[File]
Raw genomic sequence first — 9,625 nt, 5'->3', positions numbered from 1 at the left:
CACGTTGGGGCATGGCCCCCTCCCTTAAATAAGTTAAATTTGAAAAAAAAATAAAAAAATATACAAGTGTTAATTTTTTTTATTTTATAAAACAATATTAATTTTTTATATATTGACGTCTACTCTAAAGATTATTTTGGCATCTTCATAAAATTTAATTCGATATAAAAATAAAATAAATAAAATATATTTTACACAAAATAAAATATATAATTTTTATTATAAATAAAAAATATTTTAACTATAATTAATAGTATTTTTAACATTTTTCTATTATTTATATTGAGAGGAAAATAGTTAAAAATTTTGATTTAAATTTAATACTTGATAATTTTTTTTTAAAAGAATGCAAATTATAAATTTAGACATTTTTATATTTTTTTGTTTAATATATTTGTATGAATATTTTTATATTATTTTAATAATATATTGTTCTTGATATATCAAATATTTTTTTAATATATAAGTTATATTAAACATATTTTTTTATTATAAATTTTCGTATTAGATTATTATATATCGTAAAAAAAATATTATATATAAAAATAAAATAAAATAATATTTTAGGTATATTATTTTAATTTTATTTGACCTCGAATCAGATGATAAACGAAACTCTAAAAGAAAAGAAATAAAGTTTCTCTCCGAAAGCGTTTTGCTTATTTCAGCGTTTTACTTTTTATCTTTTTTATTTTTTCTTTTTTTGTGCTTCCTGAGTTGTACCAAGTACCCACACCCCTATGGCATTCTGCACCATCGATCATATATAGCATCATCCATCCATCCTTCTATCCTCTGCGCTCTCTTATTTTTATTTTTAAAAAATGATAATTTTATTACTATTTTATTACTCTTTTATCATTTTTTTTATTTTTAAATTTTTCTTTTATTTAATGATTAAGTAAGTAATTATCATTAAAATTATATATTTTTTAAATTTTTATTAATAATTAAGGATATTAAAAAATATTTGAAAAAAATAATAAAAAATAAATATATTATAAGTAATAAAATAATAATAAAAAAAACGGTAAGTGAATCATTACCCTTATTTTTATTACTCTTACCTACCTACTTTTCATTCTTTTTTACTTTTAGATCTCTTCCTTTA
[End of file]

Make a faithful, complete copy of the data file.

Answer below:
Raw genomic sequence first — 9,625 nt, 5'->3', positions numbered from 1 at the left:
CACGTTGGGGCATGGCCCCCTCCCTTAAATAAGTTAAATTTGAAAAAAAAATAAAAAAATATACAAGTGTTAATTTTTTTTATTTTATAAAACAATATTAATTTTTTATATATTGACGTCTACTCTAAAGATTATTTTGGCATCTTCATAAAATTTAATTCGATATAAAAATAAAATAAATAAAATATATTTTACACAAAATAAAATATATAATTTTTATTATAAATAAAAAATATTTTAACTATAATTAATAGTATTTTTAACATTTTTCTATTATTTATATTGAGAGGAAAATAGTTAAAAATTTTGATTTAAATTTAATACTTGATAATTTTTTTTTAAAAGAATGCAAATTATAAATTTAGACATTTTTATATTTTTTTGTTTAATATATTTGTATGAATATTTTTATATTATTTTAATAATATATTGTTCTTGATATATCAAATATTTTTTTAATATATAAGTTATATTAAACATATTTTTTTATTATAAATTTTCGTATTAGATTATTATATATCGTAAAAAAAATATTATATATAAAAATAAAATAAAATAATATTTTAGGTATATTATTTTAATTTTATTTGACCTCGAATCAGATGATAAACGAAACTCTAAAAGAAAAGAAATAAAGTTTCTCTCCGAAAGCGTTTTGCTTATTTCAGCGTTTTACTTTTTATCTTTTTTATTTTTTCTTTTTTTGTGCTTCCTGAGTTGTACCAAGTACCCACACCCCTATGGCATTCTGCACCATCGATCATATATAGCATCATCCATCCATCCTTCTATCCTCTGCGCTCTCTTATTTTTATTTTTAAAAAATGATAATTTTATTACTATTTTATTACTCTTTTATCATTTTTTTTATTTTTAAATTTTTCTTTTATTTAATGATTAAGTAAGTAATTATCATTAAAATTATATATTTTTTAAATTTTTATTAATAATTAAGGATATTAAAAAATATTTGAAAAAAATAATAAAAAATAAATATATTATAAGTAATAAAATAATAATAAAAAAAACGGTAAGTGAATCATTACCCTTATTTTTATTACTCTTACCTACCTACTTTTCATTCTTTTTTACTTTTAGATCTCTTCCTTTA